New Orleans, Louisiana
June 26, 2016
June 26, 2016
August 28, 2016
Entrepreneurship & Engineering Innovation
A variety of pedagogies have become well-established and widely used in engineering education including problem-based learning (PBL), project-based learning, case-based learning, and inquiry-based learning. All of these classroom techniques certainly emphasize skill-based learning outcomes (e.g., determine the size of a pump), but they do not always emphasize mindset-based learning outcomes (e.g., identify an unexpected opportunity). Incorporating elements of the entrepreneurial mindset into these pedagogies, sometimes referred to as entrepreneurially minded learning (EML), can enhance student learning and produce a more real-world experience. Entrepreneurially minded learning emphasizes discovery, opportunity identification, and value creation with attention given to effectual thinking over causal (predictive) thinking.
After introducing the concept of EML, this paper focuses on EML within the context of PBL. For a framework to demonstrate how to incorporate stakeholders, discovery, opportunity identification, and value creation, specific examples from Fluid Mechanics courses will be presented. In particular, the PBL course modules will demonstrate assignments that include unexpected design alternatives that the students must discover with scant clues (much like “Easter eggs” hidden in movies or DVDs). When discovered the design alternatives prove to have added value over a traditional design (i.e., value creation). One of the keys to producing these assignments is to incorporate a stakeholder or customer. Because stakeholder feedback is essential to re-evaluate opportunities and/or understanding what is deemed as valuable (i.e., value is subjective), it is important for the assignments to include a real live customer (who can be a fictional role-player). In addition, the examples given in this paper follow a similar theme (or consistent customer) with a bit of added humor. Doing so has shown to create enthusiasm for the assignment and the subject material.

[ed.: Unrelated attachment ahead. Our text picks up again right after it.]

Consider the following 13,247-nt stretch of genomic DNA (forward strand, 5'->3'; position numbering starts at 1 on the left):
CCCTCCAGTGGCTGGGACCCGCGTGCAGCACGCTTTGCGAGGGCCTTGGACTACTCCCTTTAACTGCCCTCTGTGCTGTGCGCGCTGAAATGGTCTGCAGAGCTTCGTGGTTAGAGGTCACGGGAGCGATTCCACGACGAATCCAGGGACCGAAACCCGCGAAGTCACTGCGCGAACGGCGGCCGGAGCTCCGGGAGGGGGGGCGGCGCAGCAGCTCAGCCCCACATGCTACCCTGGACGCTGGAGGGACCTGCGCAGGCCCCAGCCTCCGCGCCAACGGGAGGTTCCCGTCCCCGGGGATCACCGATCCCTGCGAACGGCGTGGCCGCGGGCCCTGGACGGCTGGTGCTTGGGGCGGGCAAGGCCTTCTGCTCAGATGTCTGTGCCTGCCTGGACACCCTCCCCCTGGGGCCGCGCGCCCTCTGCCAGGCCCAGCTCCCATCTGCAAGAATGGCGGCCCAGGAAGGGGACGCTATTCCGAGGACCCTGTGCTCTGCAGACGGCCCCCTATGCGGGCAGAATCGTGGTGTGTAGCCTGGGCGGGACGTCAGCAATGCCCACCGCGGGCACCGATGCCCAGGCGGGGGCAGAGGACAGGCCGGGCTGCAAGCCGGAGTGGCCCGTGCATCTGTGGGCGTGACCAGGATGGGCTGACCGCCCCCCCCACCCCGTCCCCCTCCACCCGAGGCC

To determine preliminary effectiveness of EML within PBL, both indirect and direct assessment have been performed. For direct assessment, students’ EML assignments were evaluated by the instructor to verify inclusion or exclusion of a set of entrepreneurially minded attributes. For indirect assessment, students were surveyed to determine their perceived extent of using particular entrepreneurial mindset skills during an EML assignment. The results have thus far yielded positive results for students incorporating mindset skills into subject-based matter.
Gerhart, A. L., & Melton, D. E. (2016, June), Entrepreneurially Minded Learning: Incorporating Stakeholders, Discovery, Opportunity Identification, and Value Creation into Problem-Based Learning Modules with Examples and Assessment Specific to Fluid Mechanics Paper presented at 2016 ASEE Annual Conference & Exposition, New Orleans, Louisiana. 10.18260/p.26724
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